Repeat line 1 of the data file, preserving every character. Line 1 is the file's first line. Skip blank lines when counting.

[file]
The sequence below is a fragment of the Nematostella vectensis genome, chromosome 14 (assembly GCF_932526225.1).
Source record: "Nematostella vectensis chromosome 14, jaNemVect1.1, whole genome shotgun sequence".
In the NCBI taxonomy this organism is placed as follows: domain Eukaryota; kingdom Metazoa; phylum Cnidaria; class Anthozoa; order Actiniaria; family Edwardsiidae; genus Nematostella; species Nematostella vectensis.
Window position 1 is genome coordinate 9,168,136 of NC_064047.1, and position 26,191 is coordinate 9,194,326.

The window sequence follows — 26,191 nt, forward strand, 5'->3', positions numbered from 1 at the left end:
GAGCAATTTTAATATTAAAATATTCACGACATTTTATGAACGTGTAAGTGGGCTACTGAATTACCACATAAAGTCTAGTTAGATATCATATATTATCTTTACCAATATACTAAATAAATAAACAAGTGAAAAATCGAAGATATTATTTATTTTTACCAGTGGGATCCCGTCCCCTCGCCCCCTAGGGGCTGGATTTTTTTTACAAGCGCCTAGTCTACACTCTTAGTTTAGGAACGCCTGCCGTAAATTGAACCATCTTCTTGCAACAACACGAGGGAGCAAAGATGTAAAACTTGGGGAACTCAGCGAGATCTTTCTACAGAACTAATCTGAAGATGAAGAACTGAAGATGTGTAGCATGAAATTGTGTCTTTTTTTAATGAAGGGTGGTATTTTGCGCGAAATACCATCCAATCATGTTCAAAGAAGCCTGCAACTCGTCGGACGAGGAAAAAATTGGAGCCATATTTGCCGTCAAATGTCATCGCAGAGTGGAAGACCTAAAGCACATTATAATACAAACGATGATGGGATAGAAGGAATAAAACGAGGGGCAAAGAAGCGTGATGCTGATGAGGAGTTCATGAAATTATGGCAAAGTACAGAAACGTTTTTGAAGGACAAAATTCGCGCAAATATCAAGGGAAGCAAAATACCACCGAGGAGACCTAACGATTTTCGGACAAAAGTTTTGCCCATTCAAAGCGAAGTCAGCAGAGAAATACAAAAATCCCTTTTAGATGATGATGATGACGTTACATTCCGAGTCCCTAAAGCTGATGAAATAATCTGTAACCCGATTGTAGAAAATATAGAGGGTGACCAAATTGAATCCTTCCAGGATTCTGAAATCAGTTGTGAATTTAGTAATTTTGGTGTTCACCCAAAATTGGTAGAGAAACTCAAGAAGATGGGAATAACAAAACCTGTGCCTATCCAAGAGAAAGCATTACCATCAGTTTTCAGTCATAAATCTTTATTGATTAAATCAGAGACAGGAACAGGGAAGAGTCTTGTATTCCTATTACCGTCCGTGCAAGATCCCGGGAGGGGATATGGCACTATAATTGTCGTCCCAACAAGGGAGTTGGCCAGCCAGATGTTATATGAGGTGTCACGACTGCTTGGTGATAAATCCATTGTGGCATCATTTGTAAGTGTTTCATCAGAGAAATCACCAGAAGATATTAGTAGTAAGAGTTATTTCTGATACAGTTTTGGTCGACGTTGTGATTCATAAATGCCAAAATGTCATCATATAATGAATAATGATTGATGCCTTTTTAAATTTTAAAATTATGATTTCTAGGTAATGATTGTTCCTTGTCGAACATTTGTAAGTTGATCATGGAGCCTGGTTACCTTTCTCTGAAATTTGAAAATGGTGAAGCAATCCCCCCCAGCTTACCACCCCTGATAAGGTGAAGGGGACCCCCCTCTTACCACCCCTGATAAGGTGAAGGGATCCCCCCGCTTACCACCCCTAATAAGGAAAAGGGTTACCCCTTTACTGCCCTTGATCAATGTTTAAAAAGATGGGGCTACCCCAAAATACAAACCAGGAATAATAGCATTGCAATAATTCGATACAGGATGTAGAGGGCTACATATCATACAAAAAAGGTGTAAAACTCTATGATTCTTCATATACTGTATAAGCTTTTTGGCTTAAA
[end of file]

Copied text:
The sequence below is a fragment of the Nematostella vectensis genome, chromosome 14 (assembly GCF_932526225.1).